At Stanford’s 123rd Commencement, Bill and Melinda Gates, co-chairs of the Bill & Melinda Gates Foundation, urged graduates to change the world through optimism and empathy. Truly connect with the poor and sick, they advised, and channel those experiences into making the world a better place.
Congratulations, class of 2014! Melinda and I are excited to be here. It would be a thrill for anyone to be invited to speak at a Stanford commencement, but it’s especially gratifying for us. Stanford is rapidly becoming the favorite university for members of our family, and it’s long been a favorite university for Microsoft and our Foundation. Our formula has been to get the smartest, most creative people working on the most important problems. It turns out that a disproportionate number of those people are at Stanford.
Right now, we have more than 30 Foundation research projects underway here. When we want to learn more about the immune system to help cure the worst diseases, we work with Stanford. When we want to understand the changing landscape of higher education in the United States, so that more low-income students get college degrees, we work with Stanford. This is where genius lives. There’s a flexibility of mind here, an openness to change, an eagerness for what’s new. This is where people come to discover the future, and have fun doing it.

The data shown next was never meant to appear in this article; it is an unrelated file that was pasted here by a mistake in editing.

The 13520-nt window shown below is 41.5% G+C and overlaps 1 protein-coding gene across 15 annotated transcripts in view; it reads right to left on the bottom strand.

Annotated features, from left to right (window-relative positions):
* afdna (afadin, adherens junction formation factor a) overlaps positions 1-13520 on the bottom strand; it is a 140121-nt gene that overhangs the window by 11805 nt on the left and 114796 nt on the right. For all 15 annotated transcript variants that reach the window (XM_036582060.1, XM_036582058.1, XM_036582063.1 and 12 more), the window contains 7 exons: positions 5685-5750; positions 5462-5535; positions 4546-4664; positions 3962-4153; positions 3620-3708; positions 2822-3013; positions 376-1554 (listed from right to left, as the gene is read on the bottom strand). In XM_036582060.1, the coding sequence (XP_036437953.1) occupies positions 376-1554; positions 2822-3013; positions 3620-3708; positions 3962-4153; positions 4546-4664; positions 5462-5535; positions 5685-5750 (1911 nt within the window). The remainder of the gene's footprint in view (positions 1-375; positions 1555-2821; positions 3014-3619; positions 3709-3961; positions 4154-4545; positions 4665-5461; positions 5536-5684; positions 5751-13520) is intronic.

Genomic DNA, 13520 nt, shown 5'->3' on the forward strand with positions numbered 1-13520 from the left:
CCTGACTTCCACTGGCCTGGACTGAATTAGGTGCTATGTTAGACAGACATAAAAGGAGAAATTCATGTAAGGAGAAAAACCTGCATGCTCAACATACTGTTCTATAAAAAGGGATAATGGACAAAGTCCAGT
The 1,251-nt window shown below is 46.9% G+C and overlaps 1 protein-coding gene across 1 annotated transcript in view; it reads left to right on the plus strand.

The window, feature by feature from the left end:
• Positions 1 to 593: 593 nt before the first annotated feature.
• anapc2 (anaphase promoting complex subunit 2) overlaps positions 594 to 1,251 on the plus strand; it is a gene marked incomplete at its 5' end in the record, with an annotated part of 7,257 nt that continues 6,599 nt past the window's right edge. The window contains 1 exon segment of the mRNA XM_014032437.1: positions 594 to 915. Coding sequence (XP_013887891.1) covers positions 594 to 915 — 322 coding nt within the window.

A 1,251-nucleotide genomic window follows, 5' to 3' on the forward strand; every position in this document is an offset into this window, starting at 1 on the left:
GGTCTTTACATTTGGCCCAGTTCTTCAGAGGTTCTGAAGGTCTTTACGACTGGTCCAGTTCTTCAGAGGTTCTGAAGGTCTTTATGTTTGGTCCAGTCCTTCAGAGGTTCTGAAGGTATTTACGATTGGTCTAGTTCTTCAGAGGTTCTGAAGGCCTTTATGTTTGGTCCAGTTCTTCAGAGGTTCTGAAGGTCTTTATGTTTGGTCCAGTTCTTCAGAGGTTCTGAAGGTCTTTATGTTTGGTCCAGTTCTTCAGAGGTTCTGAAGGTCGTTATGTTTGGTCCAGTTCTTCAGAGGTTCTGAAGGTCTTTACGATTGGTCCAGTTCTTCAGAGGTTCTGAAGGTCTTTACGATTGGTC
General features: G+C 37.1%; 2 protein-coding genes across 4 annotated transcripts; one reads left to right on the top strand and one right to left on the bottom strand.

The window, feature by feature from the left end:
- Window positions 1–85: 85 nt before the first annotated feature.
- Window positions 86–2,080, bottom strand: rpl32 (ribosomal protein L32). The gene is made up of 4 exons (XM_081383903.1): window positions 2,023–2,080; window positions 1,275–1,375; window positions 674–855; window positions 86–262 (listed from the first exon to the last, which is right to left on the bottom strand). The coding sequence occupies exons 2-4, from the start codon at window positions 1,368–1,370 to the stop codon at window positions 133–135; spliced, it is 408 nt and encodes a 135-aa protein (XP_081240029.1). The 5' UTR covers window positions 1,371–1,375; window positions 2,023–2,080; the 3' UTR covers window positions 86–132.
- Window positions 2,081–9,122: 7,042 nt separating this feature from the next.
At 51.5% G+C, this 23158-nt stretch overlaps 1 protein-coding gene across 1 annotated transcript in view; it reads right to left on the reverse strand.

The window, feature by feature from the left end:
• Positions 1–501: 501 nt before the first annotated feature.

Now, some people call you all nerds and we hear that you claim that label with pride.
Bill Gates: Well, so do we. My normal glasses really aren’t all that different. There are so many remarkable things going on here at this campus, but if Melinda and I had to put into one word what we love most about Stanford, it’s the optimism. There’s an infectious feeling here that innovation can solve almost every problem. That’s the belief that drove me in 1975 to leave a college in the suburbs of Boston and go on an endless leave of absence.